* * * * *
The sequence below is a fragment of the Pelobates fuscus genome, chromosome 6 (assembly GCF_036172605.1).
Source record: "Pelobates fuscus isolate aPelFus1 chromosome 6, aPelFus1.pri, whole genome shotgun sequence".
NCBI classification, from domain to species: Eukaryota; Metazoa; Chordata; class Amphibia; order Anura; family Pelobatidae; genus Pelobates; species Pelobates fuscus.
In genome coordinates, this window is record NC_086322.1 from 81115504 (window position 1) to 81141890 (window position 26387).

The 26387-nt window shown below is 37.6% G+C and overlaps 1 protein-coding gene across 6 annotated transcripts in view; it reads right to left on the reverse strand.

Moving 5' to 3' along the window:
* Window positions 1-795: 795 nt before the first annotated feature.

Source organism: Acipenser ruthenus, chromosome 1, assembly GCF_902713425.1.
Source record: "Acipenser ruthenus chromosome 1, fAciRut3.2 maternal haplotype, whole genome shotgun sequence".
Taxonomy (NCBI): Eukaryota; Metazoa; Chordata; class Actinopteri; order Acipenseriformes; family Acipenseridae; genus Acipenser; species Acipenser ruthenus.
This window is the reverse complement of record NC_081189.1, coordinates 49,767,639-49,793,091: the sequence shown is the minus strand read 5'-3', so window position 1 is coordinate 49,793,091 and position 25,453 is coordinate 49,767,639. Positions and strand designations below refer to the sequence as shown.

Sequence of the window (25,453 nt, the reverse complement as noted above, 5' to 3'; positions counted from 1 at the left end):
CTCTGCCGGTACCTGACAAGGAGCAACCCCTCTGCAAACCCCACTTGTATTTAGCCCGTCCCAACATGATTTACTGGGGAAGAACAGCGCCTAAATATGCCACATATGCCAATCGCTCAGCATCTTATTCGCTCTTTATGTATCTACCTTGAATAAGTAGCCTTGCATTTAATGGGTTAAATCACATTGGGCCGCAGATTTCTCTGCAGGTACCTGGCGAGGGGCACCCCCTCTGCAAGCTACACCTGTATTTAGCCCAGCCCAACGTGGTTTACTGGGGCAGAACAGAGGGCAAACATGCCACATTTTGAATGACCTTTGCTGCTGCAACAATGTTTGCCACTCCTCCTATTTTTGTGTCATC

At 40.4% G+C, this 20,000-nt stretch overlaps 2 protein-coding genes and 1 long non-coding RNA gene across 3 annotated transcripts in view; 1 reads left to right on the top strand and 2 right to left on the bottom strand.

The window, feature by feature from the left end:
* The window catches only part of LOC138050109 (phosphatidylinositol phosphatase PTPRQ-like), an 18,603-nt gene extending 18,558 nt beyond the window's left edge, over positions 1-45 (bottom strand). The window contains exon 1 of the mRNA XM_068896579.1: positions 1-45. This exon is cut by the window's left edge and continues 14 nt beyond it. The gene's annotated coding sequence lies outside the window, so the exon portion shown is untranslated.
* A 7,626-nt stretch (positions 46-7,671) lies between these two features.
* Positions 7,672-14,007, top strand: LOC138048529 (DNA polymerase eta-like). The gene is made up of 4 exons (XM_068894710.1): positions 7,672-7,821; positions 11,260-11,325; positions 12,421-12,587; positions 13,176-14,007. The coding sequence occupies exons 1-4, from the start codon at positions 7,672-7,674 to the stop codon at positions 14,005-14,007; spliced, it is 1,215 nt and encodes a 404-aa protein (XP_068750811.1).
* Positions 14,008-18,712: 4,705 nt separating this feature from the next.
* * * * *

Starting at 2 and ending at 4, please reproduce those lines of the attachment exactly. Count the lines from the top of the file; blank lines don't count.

Source record: "Pelobates fuscus isolate aPelFus1 chromosome 6, aPelFus1.pri, whole genome shotgun sequence".
NCBI classification, from domain to species: Eukaryota; Metazoa; Chordata; class Amphibia; order Anura; family Pelobatidae; genus Pelobates; species Pelobates fuscus.
In genome coordinates, this window is record NC_086322.1 from 81115504 (window position 1) to 81141890 (window position 26387).